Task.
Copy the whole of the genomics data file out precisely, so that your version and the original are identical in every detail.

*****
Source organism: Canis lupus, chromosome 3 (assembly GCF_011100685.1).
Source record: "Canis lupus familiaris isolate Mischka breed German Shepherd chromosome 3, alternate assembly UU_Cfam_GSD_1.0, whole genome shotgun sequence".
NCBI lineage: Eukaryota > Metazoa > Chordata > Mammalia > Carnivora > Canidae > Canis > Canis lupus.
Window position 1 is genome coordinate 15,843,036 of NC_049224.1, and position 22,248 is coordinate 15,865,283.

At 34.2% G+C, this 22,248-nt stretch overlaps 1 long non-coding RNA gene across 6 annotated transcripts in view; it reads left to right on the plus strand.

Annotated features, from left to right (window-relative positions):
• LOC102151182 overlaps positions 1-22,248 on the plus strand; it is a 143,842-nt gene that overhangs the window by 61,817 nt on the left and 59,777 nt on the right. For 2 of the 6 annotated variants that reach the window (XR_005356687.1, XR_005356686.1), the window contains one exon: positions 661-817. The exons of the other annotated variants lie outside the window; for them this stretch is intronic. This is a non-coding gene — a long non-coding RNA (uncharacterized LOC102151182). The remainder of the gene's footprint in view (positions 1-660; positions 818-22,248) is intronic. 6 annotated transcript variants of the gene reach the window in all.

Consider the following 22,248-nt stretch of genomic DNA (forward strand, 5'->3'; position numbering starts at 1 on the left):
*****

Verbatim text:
Source organism: Canis lupus, chromosome 3 (assembly GCF_011100685.1).
Source record: "Canis lupus familiaris isolate Mischka breed German Shepherd chromosome 3, alternate assembly UU_Cfam_GSD_1.0, whole genome shotgun sequence".
NCBI lineage: Eukaryota > Metazoa > Chordata > Mammalia > Carnivora > Canidae > Canis > Canis lupus.
Window position 1 is genome coordinate 15,843,036 of NC_049224.1, and position 22,248 is coordinate 15,865,283.

At 34.2% G+C, this 22,248-nt stretch overlaps 1 long non-coding RNA gene across 6 annotated transcripts in view; it reads left to right on the plus strand.

Annotated features, from left to right (window-relative positions):
• LOC102151182 overlaps positions 1-22,248 on the plus strand; it is a 143,842-nt gene that overhangs the window by 61,817 nt on the left and 59,777 nt on the right. For 2 of the 6 annotated variants that reach the window (XR_005356687.1, XR_005356686.1), the window contains one exon: positions 661-817. The exons of the other annotated variants lie outside the window; for them this stretch is intronic. This is a non-coding gene — a long non-coding RNA (uncharacterized LOC102151182). The remainder of the gene's footprint in view (positions 1-660; positions 818-22,248) is intronic. 6 annotated transcript variants of the gene reach the window in all.

Consider the following 22,248-nt stretch of genomic DNA (forward strand, 5'->3'; position numbering starts at 1 on the left):